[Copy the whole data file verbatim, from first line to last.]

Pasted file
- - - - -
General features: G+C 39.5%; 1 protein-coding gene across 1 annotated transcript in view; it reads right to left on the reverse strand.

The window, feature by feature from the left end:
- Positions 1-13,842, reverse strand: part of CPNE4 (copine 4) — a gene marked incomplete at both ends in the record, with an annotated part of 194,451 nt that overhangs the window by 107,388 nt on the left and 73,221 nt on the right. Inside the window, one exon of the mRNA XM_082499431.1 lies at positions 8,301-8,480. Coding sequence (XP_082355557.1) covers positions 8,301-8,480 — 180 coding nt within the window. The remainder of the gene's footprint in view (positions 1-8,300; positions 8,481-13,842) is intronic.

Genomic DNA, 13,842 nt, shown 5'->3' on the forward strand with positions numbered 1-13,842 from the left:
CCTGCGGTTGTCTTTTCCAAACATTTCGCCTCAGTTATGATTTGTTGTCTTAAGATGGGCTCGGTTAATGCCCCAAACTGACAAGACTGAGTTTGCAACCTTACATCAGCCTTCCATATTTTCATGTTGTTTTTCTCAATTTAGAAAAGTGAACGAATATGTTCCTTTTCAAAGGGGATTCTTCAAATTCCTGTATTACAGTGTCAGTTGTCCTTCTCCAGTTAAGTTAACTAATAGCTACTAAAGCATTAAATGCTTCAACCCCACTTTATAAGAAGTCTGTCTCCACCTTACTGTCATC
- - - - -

General features: G+C 39.5%; 1 protein-coding gene across 1 annotated transcript in view; it reads right to left on the reverse strand.

The window, feature by feature from the left end:
- Positions 1-13,842, reverse strand: part of CPNE4 (copine 4) — a gene marked incomplete at both ends in the record, with an annotated part of 194,451 nt that overhangs the window by 107,388 nt on the left and 73,221 nt on the right. Inside the window, one exon of the mRNA XM_082499431.1 lies at positions 8,301-8,480. Coding sequence (XP_082355557.1) covers positions 8,301-8,480 — 180 coding nt within the window. The remainder of the gene's footprint in view (positions 1-8,300; positions 8,481-13,842) is intronic.

Genomic DNA, 13,842 nt, shown 5'->3' on the forward strand with positions numbered 1-13,842 from the left:
CCTGCGGTTGTCTTTTCCAAACATTTCGCCTCAGTTATGATTTGTTGTCTTAAGATGGGCTCGGTTAATGCCCCAAACTGACAAGACTGAGTTTGCAACCTTACATCAGCCTTCCATATTTTCATGTTGTTTTTCTCAATTTAGAAAAGTGAACGAATATGTTCCTTTTCAAAGGGGATTCTTCAAATTCCTGTATTACAGTGTCAGTTGTCCTTCTCCAGTTAAGTTAACTAATAGCTACTAAAGCATTAAATGCTTCAACCCCACTTTATAAGAAGTCTGTCTCCACCTTACTGTCATC